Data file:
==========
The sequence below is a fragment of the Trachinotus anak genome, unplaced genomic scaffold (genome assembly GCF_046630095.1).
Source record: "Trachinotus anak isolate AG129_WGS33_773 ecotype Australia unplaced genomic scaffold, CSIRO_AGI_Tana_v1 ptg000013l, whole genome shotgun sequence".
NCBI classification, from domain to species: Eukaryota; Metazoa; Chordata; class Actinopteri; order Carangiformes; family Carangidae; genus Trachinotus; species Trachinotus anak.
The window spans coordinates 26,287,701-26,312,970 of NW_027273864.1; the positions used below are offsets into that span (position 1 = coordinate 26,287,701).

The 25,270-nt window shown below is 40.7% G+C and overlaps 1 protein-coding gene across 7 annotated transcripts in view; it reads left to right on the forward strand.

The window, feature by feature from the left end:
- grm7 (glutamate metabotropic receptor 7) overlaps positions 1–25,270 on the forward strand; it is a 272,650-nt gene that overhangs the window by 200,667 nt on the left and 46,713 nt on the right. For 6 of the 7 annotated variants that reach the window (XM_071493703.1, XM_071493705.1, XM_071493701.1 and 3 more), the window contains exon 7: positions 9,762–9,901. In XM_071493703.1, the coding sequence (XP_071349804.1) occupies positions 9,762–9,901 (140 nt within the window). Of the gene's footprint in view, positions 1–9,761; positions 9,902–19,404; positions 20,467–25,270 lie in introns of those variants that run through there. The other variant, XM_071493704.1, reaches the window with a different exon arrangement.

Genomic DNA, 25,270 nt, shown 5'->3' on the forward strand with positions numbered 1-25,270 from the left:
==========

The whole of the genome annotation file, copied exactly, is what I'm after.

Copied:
The sequence below is a fragment of the Trachinotus anak genome, unplaced genomic scaffold (genome assembly GCF_046630095.1).
Source record: "Trachinotus anak isolate AG129_WGS33_773 ecotype Australia unplaced genomic scaffold, CSIRO_AGI_Tana_v1 ptg000013l, whole genome shotgun sequence".
NCBI classification, from domain to species: Eukaryota; Metazoa; Chordata; class Actinopteri; order Carangiformes; family Carangidae; genus Trachinotus; species Trachinotus anak.
The window spans coordinates 26,287,701-26,312,970 of NW_027273864.1; the positions used below are offsets into that span (position 1 = coordinate 26,287,701).

The 25,270-nt window shown below is 40.7% G+C and overlaps 1 protein-coding gene across 7 annotated transcripts in view; it reads left to right on the forward strand.

The window, feature by feature from the left end:
- grm7 (glutamate metabotropic receptor 7) overlaps positions 1–25,270 on the forward strand; it is a 272,650-nt gene that overhangs the window by 200,667 nt on the left and 46,713 nt on the right. For 6 of the 7 annotated variants that reach the window (XM_071493703.1, XM_071493705.1, XM_071493701.1 and 3 more), the window contains exon 7: positions 9,762–9,901. In XM_071493703.1, the coding sequence (XP_071349804.1) occupies positions 9,762–9,901 (140 nt within the window). Of the gene's footprint in view, positions 1–9,761; positions 9,902–19,404; positions 20,467–25,270 lie in introns of those variants that run through there. The other variant, XM_071493704.1, reaches the window with a different exon arrangement.

Genomic DNA, 25,270 nt, shown 5'->3' on the forward strand with positions numbered 1-25,270 from the left: